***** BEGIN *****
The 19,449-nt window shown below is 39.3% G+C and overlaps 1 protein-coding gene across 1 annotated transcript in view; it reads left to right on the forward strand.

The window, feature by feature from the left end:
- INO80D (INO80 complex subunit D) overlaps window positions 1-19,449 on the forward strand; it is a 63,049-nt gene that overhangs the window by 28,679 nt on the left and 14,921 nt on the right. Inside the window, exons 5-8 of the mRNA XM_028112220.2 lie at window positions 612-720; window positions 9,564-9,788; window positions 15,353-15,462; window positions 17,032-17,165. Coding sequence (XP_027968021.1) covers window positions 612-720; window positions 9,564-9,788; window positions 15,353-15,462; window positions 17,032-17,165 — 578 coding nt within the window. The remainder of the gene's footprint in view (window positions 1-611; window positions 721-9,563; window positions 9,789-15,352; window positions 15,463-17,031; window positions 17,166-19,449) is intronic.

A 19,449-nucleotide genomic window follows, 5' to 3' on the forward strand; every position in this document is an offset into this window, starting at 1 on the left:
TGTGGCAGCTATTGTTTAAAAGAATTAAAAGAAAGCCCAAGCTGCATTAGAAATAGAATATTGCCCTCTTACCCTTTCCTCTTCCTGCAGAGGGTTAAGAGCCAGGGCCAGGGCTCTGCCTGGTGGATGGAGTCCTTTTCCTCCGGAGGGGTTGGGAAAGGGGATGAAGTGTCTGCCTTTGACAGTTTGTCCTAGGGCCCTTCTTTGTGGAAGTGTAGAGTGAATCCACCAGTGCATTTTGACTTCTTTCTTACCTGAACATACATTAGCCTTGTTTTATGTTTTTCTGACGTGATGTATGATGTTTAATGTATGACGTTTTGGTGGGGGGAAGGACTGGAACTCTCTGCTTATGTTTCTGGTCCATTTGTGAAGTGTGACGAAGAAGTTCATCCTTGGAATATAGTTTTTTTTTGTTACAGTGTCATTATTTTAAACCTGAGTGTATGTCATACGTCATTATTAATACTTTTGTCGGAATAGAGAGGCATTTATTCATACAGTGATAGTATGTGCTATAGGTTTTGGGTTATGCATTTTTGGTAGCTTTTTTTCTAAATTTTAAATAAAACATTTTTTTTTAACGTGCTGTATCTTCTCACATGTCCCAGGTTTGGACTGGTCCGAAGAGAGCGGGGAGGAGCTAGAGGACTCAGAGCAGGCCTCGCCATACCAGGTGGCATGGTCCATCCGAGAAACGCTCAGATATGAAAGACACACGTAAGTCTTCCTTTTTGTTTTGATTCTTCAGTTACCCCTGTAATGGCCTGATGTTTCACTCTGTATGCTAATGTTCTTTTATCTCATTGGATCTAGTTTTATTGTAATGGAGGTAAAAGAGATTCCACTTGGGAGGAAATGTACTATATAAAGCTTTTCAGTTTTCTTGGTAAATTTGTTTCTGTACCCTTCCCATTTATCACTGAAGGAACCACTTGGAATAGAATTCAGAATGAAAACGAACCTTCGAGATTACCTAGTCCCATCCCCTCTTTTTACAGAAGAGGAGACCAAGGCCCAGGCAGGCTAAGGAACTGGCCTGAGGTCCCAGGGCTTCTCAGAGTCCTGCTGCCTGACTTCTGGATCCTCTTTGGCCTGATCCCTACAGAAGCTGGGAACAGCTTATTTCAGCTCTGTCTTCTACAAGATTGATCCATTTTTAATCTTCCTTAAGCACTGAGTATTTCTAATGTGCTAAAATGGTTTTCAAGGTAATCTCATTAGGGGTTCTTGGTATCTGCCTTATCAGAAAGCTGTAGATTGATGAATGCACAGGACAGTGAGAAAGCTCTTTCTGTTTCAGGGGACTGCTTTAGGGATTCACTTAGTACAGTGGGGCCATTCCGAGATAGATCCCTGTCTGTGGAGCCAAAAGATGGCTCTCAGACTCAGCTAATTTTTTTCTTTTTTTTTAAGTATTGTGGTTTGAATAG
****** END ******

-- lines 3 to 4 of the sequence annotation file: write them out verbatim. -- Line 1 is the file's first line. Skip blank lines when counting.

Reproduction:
- INO80D (INO80 complex subunit D) overlaps window positions 1-19,449 on the forward strand; it is a 63,049-nt gene that overhangs the window by 28,679 nt on the left and 14,921 nt on the right. Inside the window, exons 5-8 of the mRNA XM_028112220.2 lie at window positions 612-720; window positions 9,564-9,788; window positions 15,353-15,462; window positions 17,032-17,165. Coding sequence (XP_027968021.1) covers window positions 612-720; window positions 9,564-9,788; window positions 15,353-15,462; window positions 17,032-17,165 — 578 coding nt within the window. The remainder of the gene's footprint in view (window positions 1-611; window positions 721-9,563; window positions 9,789-15,352; window positions 15,463-17,031; window positions 17,166-19,449) is intronic.

A 19,449-nucleotide genomic window follows, 5' to 3' on the forward strand; every position in this document is an offset into this window, starting at 1 on the left: